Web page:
They sought phone records for a year-and-a-half period, “which happened to be the most contentious period in political politics,” the conservatives note. It is important to point out that the prosecutors did not pursue the same tactics with left-leaning organizations who, too, pumped in tens of millions of dollars into Wisconsin’s recall elections, in what certainly appeared to be a well-coordinated effort.

Prosecutors sought “all call detail records including incoming and outgoing calls,” “billing name and information,” “subscriber name and information including any application for service,” and more, according to the conservatives’ court filing.

As was the case in Chisholm’s investigation into former Walker aide Kelly Rindfleisch, the prosecutors’ subpoena requests include all communications for the year-and-a-half period, allowing the prosecutors and their agents to “rummage through the private lives of numerous conservative activists across Wisconsin,” the attorney for O’Keefe and the club wrote.

And here’s the kicker: the request for emails was not limited to the period in question; the subpoenas request “all information stored in an account including (but not limited to) incoming and outgoing mail.”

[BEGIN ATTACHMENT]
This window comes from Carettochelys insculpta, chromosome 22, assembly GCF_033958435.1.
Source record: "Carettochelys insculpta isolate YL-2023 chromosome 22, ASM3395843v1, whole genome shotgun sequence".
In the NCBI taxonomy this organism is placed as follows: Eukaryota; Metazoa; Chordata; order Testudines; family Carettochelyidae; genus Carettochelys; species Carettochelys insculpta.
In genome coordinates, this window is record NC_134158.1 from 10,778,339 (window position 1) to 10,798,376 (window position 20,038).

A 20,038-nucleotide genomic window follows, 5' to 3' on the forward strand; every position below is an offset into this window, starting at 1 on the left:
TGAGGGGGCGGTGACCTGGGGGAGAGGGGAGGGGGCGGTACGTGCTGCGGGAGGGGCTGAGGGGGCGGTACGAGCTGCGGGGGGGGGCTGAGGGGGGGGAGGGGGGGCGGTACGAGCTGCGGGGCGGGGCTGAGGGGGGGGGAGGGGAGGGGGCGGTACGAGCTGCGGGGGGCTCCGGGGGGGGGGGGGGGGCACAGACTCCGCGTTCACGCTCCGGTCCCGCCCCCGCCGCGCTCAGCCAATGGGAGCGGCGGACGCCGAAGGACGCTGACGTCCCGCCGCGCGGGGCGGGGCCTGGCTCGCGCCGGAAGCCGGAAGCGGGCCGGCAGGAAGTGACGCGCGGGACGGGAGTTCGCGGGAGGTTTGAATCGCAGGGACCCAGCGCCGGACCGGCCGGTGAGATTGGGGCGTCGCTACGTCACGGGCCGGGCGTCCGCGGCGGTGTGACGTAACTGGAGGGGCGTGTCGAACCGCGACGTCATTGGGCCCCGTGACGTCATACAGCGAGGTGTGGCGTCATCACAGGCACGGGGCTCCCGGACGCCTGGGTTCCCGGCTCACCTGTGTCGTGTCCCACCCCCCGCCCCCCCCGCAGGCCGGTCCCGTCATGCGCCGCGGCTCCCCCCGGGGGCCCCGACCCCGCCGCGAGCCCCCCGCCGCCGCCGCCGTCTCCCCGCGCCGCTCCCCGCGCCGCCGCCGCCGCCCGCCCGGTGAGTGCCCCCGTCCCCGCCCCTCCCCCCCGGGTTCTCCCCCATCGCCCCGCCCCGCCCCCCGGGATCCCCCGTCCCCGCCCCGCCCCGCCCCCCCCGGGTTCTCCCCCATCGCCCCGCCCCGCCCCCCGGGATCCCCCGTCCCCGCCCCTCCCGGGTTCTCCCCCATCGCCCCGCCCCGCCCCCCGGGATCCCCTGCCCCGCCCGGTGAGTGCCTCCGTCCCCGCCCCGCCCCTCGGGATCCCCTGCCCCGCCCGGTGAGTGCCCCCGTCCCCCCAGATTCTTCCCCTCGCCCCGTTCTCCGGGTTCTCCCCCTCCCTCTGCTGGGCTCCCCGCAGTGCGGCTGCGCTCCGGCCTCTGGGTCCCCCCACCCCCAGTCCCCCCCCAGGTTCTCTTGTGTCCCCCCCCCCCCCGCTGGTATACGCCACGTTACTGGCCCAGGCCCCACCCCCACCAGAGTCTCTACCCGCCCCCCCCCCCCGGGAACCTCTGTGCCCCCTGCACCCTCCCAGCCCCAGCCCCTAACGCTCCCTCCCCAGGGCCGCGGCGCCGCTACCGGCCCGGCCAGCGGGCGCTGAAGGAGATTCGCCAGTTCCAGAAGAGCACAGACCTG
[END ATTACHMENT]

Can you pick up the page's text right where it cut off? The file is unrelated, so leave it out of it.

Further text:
“Thus, a target’s mail from well before those dates could be seized if it was simply ‘stored’ in the account during the relevant period, including in the deleted items folder,” the plaintiffs’ court document states.

“This could easily allow Defendants access to emails going back several years before 2011,” the document notes. Meaning before Scott Walker was in office, before he even ran for governor.

O’Keefe and the club assert the subpoena request “represents a virtually unlimited license to read targets’ emails and demonstrates that (the prosecutors) are interested in far more than coordination—they want to continue the ongoing wide-ranging and open-ended search commenced in 2010.”

Said search was launched by Chisholm’s office. That John Doe investigation, which is, to say the least, intricately connected to the probe into the conservative groups, ostensibly began with allegations of theft from a Milwaukee County veterans fund. It was, in fact, a staff member of then-Milwaukee County executive Scott Walker who tipped the DA’s office of to the discrepancy.

Conservatives claim Chisholm used that crime as a foot in the door to go after the digital and paper records of Walker’s staff members.

The probe officially ended in March 2013 with six convictions, including Rindfleisch’s conviction on a felony charge of misconduct in office. Four of the convictions had nothing to do with the original scope of the probe.

Rindfleisch is appealing her conviction, charging the prosecutors trampled her Fourth Amendment rights with general warrant-style searches of her data. Oral arguments in that case are set for next month.

The documents released Friday were filed before U.S. District Court Judge Rudolph Randa shut down the investigation in May through a preliminary injunction. In arguing for the injunction, O’Keefe and the club said that without court intervention, “these efforts (by the prosecutors) will never end, nor will their inevitable chilling effect on their targets’ exercise of fundamental First Amendment rights.”